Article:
12-Oxo-phytodienoic acid triggers expression of a distinct set of genes and plays a role in wound-induced gene expression in Arabidopsis

Nozomi Taki, Yuko Sasaki-Sekimoto, Takeshi Obayashi, Akihiro Kikuta, Koichi Kobayashi, Takayuki Ainai, Kaori Yagi, Nozomu Sakurai, Hideyuki Suzuki, Tatsuru Masuda, Ken Ichiro Takamiya, Daisuke Shibata, Yuichi Kobayashi, Hiroyuki Ohta

Research output: Contribution to journalArticlepeer-review

361 Citations (Scopus)


Jasmonic acid (JA) and methyl jasmonate (MeJA), collectively known as JAs, regulate diverse physiological processes in plants, including the response to wounding. Recent reports suggest that a cyclopentenone precursor of JA, 12-oxo-phytodienoic acid (OPDA), can also induce gene expression. However, little is known about the physiological significance of OPDA-dependent gene expression. We used microarray analysis of approximately 21,500 Arabidopsis (Arabidopsis thaliana) genes to compare responses to JA, MeJA, and OPDA treatment. Although many genes responded identically to both OPDA and JAs, we identified a set of genes (OPDA-specific response genes [ORGs]) that specifically responded to OPDA but not to JAs. ORGs primarily encoded signaling components, transcription factors, and stress response-related genes. One-half of the ORGs were induced by wounding. Analysis using mutants deficient in the biosynthesis of JAs revealed that OPDA functions as a signaling molecule in the wounding response. Unlike signaling via JAs, OPDA signaling was CORONATINE INSENSITIVE 1 independent. These results indicate that an OPDA signaling pathway functions independently of JA/MeJA signaling and is required for the wounding response in Arabidopsis.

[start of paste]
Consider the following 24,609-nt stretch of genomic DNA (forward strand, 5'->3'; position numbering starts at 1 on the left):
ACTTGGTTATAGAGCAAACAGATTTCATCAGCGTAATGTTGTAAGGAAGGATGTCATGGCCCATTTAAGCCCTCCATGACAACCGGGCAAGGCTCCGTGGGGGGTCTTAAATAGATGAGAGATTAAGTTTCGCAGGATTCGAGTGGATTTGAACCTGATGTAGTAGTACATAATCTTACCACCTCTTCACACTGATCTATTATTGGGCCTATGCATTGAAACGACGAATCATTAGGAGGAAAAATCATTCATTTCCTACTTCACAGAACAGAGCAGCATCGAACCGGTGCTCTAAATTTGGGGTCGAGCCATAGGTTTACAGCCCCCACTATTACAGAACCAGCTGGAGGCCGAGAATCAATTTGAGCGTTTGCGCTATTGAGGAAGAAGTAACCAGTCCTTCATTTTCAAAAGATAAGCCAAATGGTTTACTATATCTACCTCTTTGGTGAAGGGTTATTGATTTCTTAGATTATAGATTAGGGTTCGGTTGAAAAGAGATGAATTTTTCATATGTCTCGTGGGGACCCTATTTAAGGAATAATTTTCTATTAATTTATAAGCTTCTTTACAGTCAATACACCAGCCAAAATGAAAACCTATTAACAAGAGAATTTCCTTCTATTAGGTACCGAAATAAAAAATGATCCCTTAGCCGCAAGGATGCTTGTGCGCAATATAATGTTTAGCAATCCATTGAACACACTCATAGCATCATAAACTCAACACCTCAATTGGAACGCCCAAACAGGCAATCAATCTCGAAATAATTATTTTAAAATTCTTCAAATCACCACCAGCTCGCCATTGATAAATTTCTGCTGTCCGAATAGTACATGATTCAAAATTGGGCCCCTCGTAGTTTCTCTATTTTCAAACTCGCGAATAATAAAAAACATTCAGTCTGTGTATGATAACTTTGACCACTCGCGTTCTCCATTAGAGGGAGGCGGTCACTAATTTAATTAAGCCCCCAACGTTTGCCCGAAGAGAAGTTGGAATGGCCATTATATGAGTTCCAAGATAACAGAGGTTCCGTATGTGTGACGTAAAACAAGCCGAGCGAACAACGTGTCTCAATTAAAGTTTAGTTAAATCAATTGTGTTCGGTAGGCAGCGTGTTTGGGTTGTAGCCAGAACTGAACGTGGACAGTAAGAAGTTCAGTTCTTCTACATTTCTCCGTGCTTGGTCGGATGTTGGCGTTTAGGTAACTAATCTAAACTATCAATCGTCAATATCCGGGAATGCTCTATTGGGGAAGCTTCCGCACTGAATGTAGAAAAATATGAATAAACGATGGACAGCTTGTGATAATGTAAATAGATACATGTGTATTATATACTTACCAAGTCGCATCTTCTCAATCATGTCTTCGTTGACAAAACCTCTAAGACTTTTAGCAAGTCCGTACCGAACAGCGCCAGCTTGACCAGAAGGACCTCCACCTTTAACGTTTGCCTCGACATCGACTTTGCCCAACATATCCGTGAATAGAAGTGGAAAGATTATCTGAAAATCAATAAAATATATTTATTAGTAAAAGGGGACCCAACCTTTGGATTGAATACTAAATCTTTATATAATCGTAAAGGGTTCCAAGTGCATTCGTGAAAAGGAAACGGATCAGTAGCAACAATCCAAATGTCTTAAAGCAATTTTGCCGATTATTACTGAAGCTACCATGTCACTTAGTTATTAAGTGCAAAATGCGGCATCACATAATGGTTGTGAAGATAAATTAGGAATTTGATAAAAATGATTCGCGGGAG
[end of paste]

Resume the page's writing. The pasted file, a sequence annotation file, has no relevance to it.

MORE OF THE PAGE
Original languageEnglish
Pages (from-to)1268-1283
Number of pages16
JournalPlant physiology
Issue number3
Publication statusPublished - 2005
Externally publishedYes

ASJC Scopus subject areas

  • Physiology
  • Genetics
  • Plant Science


Dive into the research topics of '12-Oxo-phytodienoic acid triggers expression of a distinct set of genes and plays a role in wound-induced gene expression in Arabidopsis'. Together they form a unique fingerprint.

Cite this